In 2006, Gerald Smith – the chief executive of now defunct Jersey-registered company ORB, was sentenced to six years in prison after committing a £35 million fraud by illegally obtaining money from an IT company.
According to court documents, he was handed a confiscation order to pay a total of £41 million to the UK government but this has since risen, due to interest, to nearly £70 million.
Mr Smith is now facing moves which could see him sent back to prison if he continues to refuse to pay. He has since made clear that he is ready to fight any such attempt and that he should instead have some of his debt written off.
The latest twist in the long-running legal battle follows the release of documents from the UK’s Serious Fraud Office last year, which indicated that the fraudster used private jets to fly between Jersey and a number of destinations including Ibiza, Barcelona, Mallorca, Malaga and Geneva.
He is also alleged to have travelled further afield, taking three one-way British Airways flights to Dubai costing £49,425, £34,752 and £17,200 respectively.
At the time of the documents’ release, in June last year, the SFO claimed that he had taken 360 flights in the past five years to destinations including Vancouver, Toronto, Buenos Aires and the Maldives.
In 2013, he also travelled frequently between Jersey and Gatwick – taking 46 flights on the route on scheduled passenger flights from April until December.
In documents submitted to Folkestone Magistrate’s Court by the SFO, it is also alleged that a ski lodge in western Canada, land near Lake Como, land in Umbria, 14 flats in a north London mansion block, two villas in Majorca and a a £12 million home near Government House in St Saviour, had all been bought by Mr Smith’s criminal profits.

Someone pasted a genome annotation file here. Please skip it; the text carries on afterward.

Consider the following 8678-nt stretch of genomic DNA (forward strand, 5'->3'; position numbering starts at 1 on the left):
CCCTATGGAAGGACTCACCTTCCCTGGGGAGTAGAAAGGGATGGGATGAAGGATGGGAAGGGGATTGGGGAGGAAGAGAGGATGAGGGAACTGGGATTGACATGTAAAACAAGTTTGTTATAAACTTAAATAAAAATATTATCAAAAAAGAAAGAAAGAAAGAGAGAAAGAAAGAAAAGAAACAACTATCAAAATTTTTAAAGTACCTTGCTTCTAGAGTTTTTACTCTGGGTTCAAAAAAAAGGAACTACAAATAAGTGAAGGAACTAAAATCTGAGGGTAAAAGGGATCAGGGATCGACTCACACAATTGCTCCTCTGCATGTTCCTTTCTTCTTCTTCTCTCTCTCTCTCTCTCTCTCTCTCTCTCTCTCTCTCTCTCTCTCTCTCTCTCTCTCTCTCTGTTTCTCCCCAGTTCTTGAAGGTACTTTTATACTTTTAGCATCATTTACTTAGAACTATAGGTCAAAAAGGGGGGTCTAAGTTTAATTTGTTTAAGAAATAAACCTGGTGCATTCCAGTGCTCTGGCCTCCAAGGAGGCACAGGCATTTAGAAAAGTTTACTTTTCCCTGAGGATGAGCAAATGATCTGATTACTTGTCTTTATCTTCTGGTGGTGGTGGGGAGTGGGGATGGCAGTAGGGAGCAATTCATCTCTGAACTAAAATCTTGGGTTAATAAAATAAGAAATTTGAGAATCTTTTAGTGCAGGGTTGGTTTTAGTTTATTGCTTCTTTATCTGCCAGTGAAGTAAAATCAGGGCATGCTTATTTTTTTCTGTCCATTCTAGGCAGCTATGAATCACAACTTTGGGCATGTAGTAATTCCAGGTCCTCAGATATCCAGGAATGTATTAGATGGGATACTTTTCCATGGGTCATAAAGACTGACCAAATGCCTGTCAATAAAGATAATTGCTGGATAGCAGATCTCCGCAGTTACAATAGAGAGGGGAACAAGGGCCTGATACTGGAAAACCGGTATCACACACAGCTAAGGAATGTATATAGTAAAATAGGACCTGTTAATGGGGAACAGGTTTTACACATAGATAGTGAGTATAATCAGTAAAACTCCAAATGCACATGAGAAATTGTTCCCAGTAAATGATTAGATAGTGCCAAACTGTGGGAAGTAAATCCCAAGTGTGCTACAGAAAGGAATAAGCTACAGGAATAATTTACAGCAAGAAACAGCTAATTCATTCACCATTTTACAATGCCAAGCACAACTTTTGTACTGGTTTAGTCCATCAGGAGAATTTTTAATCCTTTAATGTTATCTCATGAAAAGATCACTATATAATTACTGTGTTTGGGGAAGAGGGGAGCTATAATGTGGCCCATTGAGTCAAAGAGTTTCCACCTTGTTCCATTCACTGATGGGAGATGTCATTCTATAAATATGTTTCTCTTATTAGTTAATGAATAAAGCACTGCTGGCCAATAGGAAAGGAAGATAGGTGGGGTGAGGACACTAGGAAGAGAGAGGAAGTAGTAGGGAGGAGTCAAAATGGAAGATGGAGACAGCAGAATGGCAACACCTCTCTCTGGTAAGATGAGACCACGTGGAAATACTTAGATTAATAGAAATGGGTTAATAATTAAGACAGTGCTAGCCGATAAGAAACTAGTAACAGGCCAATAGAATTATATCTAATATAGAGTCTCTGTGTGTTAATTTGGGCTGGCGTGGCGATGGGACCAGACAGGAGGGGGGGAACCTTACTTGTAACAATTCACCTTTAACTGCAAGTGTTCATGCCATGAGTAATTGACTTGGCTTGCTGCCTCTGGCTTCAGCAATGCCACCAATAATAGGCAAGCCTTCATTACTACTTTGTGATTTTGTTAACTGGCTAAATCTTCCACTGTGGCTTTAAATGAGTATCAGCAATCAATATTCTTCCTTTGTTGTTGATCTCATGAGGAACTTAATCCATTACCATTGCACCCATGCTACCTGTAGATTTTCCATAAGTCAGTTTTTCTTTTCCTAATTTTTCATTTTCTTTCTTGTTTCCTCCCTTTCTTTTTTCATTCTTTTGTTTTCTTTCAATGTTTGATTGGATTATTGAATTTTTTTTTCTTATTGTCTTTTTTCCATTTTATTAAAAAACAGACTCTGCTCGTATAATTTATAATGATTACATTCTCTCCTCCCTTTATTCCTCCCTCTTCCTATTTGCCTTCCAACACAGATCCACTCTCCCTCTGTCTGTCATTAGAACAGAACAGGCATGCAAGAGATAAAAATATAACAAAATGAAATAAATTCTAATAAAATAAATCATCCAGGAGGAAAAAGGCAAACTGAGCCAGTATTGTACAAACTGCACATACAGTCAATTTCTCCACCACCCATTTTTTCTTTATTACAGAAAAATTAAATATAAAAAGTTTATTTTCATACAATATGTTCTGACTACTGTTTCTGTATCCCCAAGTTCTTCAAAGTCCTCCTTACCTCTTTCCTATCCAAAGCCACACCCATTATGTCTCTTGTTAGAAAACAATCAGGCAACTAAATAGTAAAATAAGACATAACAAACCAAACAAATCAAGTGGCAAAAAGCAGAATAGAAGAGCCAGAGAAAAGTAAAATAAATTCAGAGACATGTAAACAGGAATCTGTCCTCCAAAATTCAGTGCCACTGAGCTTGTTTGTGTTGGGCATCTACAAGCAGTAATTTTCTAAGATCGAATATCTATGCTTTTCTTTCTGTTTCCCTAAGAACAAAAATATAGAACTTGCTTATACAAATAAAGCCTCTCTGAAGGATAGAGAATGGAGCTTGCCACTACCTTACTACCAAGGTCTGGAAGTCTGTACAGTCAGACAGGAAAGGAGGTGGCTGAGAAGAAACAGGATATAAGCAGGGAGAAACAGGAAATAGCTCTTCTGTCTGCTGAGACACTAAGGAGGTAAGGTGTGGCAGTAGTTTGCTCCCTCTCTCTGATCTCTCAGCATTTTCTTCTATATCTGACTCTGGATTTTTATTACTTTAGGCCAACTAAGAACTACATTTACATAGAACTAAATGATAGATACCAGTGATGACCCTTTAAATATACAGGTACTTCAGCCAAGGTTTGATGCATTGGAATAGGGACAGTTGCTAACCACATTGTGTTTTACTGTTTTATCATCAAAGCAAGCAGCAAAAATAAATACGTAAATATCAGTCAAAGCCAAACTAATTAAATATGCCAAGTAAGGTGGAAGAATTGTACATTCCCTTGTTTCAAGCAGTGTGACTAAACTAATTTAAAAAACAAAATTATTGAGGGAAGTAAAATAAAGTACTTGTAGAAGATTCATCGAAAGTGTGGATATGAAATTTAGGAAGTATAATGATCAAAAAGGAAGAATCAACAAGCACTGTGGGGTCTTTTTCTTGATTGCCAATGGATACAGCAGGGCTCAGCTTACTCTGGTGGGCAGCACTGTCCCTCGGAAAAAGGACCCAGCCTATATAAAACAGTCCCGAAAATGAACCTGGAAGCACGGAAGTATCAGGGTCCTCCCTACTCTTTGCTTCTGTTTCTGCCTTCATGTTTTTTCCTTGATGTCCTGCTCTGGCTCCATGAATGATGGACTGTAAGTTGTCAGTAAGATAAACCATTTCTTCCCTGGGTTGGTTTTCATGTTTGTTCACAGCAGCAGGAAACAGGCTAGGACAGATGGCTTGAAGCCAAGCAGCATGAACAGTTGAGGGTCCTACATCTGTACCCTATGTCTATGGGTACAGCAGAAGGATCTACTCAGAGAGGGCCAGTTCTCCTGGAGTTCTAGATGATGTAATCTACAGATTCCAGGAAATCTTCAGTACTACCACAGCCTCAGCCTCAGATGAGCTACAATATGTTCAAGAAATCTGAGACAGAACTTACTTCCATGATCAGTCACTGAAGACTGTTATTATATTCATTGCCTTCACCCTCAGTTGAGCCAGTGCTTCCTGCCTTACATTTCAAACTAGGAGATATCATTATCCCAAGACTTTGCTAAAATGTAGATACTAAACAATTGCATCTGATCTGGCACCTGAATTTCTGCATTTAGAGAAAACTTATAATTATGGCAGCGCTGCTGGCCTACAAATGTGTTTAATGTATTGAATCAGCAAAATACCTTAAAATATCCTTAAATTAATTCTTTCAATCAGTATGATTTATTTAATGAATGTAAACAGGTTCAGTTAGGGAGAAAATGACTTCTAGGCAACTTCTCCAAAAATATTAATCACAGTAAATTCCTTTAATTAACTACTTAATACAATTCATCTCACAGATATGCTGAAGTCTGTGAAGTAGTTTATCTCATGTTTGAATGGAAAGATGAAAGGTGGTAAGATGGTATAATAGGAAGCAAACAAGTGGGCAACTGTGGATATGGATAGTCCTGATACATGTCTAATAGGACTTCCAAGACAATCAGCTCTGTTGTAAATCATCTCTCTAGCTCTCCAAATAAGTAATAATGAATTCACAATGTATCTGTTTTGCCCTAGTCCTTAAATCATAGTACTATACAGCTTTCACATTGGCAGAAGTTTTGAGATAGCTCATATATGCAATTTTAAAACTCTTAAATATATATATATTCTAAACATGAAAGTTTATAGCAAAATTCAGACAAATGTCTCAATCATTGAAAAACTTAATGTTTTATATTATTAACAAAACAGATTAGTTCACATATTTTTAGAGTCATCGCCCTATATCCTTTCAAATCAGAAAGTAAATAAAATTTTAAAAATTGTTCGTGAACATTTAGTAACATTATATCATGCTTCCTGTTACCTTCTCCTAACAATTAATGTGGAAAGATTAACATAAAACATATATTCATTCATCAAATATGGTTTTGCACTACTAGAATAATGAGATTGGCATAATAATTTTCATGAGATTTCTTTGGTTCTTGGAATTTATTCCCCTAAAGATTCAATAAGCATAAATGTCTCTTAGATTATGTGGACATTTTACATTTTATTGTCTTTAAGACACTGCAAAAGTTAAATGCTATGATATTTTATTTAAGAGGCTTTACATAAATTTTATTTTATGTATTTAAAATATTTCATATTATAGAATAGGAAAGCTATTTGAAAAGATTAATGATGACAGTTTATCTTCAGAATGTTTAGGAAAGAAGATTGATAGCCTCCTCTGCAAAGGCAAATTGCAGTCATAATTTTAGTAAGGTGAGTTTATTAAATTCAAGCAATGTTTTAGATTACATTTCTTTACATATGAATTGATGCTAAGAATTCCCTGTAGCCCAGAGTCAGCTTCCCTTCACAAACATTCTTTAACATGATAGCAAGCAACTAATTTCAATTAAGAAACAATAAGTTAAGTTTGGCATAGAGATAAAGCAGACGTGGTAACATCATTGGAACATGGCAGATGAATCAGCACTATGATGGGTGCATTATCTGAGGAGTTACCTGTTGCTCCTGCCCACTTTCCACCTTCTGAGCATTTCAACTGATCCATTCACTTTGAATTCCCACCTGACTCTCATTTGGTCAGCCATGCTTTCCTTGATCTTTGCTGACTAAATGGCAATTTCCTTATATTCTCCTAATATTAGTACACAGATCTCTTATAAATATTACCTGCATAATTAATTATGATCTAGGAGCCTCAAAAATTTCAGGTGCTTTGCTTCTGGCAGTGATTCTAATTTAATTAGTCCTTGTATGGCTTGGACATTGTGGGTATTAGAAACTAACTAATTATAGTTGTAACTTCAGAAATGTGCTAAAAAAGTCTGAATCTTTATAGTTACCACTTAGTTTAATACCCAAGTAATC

But, according to a witness statement submitted to Folkestone Magistrate’s Court in November, Mr Smith claims there is ‘no basis’ that will allow the court to find that he has a ‘wilful refusal or culpable neglect’ to pay the outstanding debt.
And he has claimed that his travel and lifestyle has been paid for mostly through a £12 million litigation fund run by his brother, money from his former wife – Dr Gail Cochrane – and his former father-in-law.
The case has now been adjourned until later this year to allow Mr Smith to provide a more detailed explanation of his spending so that the court can decide whether or not he should be jailed for non-payment.